Liver metastases occur in nearly half of NET patients (MNETs) and heavily affect prognosis, with 5-yr. OS around 19–38%. Although it is difficult to show outcome differences for available treatments, due to the long course of disease, surgery for MNETs remains the most effective option in terms of survival and symptom control. Since MNETs frequently present as an oligo-metastatic, liver-limited disease, unresectable in 80% of cases, liver transplantation (LT) has emerged as a potential curative treatment. Nevertheless, experience with LT for MNETs is limited and burdened by highly heterogeneous outcomes and significant recurrence rate, mostly explained by the variability of selection criteria. Several prognostic factors have been identified: extended surgery on primary tumor associated to LT, elderly patients, pancreatic primary (pNET), extensive liver involvement, poorly differentiated tumors, high Ki67 levels and short wait time to LT. A proper patients’ selection based on these data (Milan NET criteria) allows a significant survival advantage over non-transplant strategies, with excellent outcomes in recent series (69–97.2% 5-yr. OS) as opposed to patients undergoing non-surgical treatments (34–50.9%). Evidence indicates LT as the best option for selected patients with MNETs. The use of organs for MNETs is therefore justified.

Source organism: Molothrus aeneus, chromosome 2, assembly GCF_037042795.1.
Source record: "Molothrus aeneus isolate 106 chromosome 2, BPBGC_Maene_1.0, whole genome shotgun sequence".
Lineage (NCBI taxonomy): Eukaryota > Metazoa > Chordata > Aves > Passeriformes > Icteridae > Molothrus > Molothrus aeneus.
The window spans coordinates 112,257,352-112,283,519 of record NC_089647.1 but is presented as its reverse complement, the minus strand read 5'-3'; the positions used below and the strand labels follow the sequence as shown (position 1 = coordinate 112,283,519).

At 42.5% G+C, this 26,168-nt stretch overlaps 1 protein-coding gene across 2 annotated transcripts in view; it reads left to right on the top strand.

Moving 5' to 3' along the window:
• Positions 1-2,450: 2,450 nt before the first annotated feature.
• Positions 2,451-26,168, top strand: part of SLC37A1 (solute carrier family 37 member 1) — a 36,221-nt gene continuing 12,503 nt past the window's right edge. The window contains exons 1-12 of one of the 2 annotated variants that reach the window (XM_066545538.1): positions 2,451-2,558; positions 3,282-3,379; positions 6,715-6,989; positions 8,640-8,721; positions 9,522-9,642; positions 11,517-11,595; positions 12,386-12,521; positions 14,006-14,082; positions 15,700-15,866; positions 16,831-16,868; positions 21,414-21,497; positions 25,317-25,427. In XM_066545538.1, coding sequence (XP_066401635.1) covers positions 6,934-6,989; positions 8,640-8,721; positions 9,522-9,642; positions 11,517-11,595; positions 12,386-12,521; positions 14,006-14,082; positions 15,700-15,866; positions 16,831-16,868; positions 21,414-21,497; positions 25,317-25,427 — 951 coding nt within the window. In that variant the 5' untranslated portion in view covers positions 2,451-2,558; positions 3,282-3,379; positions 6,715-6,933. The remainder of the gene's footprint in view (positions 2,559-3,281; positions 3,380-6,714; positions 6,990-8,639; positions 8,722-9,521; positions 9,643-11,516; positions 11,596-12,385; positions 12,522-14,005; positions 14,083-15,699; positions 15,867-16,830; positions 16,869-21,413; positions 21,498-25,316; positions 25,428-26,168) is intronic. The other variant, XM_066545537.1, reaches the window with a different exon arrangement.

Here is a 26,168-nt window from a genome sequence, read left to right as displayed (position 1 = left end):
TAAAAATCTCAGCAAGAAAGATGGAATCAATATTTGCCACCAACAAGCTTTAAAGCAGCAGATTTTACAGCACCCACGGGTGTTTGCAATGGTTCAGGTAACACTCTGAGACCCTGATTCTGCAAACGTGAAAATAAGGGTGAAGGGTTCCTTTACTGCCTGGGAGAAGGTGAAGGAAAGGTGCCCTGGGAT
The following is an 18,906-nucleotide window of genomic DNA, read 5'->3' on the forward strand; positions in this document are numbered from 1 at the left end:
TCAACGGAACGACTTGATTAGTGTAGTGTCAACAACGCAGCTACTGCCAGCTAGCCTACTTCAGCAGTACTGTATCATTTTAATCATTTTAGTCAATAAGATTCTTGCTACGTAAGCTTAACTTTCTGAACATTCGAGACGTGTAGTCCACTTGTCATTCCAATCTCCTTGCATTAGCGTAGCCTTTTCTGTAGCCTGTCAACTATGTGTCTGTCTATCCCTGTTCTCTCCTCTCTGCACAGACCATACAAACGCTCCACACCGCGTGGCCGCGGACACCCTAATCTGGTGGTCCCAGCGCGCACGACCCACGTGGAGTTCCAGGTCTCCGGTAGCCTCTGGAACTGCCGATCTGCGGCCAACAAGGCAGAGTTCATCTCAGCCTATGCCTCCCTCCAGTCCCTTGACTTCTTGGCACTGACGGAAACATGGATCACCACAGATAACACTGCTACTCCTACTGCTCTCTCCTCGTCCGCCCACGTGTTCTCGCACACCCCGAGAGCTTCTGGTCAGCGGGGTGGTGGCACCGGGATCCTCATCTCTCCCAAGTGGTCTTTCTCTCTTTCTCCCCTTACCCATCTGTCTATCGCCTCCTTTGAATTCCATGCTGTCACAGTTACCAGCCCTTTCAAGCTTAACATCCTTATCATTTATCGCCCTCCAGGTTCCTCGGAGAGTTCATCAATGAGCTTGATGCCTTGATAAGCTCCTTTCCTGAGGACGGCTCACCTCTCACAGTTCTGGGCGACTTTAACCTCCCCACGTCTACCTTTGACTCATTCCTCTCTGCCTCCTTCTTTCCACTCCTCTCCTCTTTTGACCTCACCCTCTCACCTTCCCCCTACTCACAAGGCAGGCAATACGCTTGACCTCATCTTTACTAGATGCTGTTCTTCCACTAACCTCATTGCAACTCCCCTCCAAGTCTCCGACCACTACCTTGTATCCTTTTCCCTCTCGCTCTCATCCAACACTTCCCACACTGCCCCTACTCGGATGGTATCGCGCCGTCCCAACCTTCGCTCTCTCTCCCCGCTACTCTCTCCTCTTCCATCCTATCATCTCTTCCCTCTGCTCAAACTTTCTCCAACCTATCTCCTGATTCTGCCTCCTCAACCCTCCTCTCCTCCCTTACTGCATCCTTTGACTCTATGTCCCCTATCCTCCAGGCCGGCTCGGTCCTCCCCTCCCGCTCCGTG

Reviews in Endocrine and Metabolic Disorders – Springer Journals
Published: Jan 23, 2018
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